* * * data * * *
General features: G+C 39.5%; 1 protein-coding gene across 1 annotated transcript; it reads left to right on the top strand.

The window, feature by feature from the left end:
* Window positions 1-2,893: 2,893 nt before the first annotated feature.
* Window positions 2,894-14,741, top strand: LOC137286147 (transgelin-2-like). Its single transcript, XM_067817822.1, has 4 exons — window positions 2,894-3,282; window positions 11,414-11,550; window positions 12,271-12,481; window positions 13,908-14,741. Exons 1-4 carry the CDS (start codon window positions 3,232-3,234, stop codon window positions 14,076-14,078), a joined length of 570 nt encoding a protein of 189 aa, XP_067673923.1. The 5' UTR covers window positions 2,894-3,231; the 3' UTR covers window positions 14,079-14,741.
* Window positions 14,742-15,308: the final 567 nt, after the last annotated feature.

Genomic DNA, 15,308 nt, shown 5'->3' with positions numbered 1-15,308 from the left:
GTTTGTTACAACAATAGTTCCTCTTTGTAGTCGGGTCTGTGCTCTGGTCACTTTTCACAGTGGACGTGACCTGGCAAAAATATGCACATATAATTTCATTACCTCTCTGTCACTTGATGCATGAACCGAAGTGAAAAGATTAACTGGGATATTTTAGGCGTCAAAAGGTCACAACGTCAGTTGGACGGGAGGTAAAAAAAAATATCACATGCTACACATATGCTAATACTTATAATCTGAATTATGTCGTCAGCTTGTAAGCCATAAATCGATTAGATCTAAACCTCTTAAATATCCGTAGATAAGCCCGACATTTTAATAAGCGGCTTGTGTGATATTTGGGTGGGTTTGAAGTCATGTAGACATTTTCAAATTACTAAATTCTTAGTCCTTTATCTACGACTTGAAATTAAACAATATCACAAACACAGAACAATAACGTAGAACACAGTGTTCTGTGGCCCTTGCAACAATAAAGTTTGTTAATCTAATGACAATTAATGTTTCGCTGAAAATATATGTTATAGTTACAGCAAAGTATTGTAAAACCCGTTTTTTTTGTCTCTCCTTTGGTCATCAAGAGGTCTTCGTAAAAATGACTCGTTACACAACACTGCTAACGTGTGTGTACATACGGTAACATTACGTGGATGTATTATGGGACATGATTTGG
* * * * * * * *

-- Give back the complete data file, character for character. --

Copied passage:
General features: G+C 39.5%; 1 protein-coding gene across 1 annotated transcript; it reads left to right on the top strand.

The window, feature by feature from the left end:
* Window positions 1-2,893: 2,893 nt before the first annotated feature.
* Window positions 2,894-14,741, top strand: LOC137286147 (transgelin-2-like). Its single transcript, XM_067817822.1, has 4 exons — window positions 2,894-3,282; window positions 11,414-11,550; window positions 12,271-12,481; window positions 13,908-14,741. Exons 1-4 carry the CDS (start codon window positions 3,232-3,234, stop codon window positions 14,076-14,078), a joined length of 570 nt encoding a protein of 189 aa, XP_067673923.1. The 5' UTR covers window positions 2,894-3,231; the 3' UTR covers window positions 14,079-14,741.
* Window positions 14,742-15,308: the final 567 nt, after the last annotated feature.

Genomic DNA, 15,308 nt, shown 5'->3' with positions numbered 1-15,308 from the left:
GTTTGTTACAACAATAGTTCCTCTTTGTAGTCGGGTCTGTGCTCTGGTCACTTTTCACAGTGGACGTGACCTGGCAAAAATATGCACATATAATTTCATTACCTCTCTGTCACTTGATGCATGAACCGAAGTGAAAAGATTAACTGGGATATTTTAGGCGTCAAAAGGTCACAACGTCAGTTGGACGGGAGGTAAAAAAAAATATCACATGCTACACATATGCTAATACTTATAATCTGAATTATGTCGTCAGCTTGTAAGCCATAAATCGATTAGATCTAAACCTCTTAAATATCCGTAGATAAGCCCGACATTTTAATAAGCGGCTTGTGTGATATTTGGGTGGGTTTGAAGTCATGTAGACATTTTCAAATTACTAAATTCTTAGTCCTTTATCTACGACTTGAAATTAAACAATATCACAAACACAGAACAATAACGTAGAACACAGTGTTCTGTGGCCCTTGCAACAATAAAGTTTGTTAATCTAATGACAATTAATGTTTCGCTGAAAATATATGTTATAGTTACAGCAAAGTATTGTAAAACCCGTTTTTTTTGTCTCTCCTTTGGTCATCAAGAGGTCTTCGTAAAAATGACTCGTTACACAACACTGCTAACGTGTGTGTACATACGGTAACATTACGTGGATGTATTATGGGACATGATTTGG